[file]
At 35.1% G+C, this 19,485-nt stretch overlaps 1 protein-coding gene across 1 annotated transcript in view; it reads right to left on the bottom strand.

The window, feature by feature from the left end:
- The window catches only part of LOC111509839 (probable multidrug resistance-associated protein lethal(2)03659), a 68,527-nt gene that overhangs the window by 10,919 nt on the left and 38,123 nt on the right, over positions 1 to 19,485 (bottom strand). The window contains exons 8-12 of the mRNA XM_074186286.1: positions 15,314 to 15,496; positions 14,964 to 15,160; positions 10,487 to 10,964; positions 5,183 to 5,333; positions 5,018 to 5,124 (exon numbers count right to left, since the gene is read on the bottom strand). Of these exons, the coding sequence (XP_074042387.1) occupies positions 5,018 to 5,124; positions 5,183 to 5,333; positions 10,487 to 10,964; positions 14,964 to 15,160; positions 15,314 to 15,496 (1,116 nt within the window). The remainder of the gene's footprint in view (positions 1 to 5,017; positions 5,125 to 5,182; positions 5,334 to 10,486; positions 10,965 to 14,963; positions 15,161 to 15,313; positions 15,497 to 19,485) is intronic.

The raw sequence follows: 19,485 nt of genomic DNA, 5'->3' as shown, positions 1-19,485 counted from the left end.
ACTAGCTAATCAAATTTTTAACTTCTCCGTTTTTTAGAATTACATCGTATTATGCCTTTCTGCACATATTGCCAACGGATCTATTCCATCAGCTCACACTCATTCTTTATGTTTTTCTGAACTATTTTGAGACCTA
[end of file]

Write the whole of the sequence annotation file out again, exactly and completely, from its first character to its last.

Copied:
At 35.1% G+C, this 19,485-nt stretch overlaps 1 protein-coding gene across 1 annotated transcript in view; it reads right to left on the bottom strand.

The window, feature by feature from the left end:
- The window catches only part of LOC111509839 (probable multidrug resistance-associated protein lethal(2)03659), a 68,527-nt gene that overhangs the window by 10,919 nt on the left and 38,123 nt on the right, over positions 1 to 19,485 (bottom strand). The window contains exons 8-12 of the mRNA XM_074186286.1: positions 15,314 to 15,496; positions 14,964 to 15,160; positions 10,487 to 10,964; positions 5,183 to 5,333; positions 5,018 to 5,124 (exon numbers count right to left, since the gene is read on the bottom strand). Of these exons, the coding sequence (XP_074042387.1) occupies positions 5,018 to 5,124; positions 5,183 to 5,333; positions 10,487 to 10,964; positions 14,964 to 15,160; positions 15,314 to 15,496 (1,116 nt within the window). The remainder of the gene's footprint in view (positions 1 to 5,017; positions 5,125 to 5,182; positions 5,334 to 10,486; positions 10,965 to 14,963; positions 15,161 to 15,313; positions 15,497 to 19,485) is intronic.

The raw sequence follows: 19,485 nt of genomic DNA, 5'->3' as shown, positions 1-19,485 counted from the left end.
ACTAGCTAATCAAATTTTTAACTTCTCCGTTTTTTAGAATTACATCGTATTATGCCTTTCTGCACATATTGCCAACGGATCTATTCCATCAGCTCACACTCATTCTTTATGTTTTTCTGAACTATTTTGAGACCTA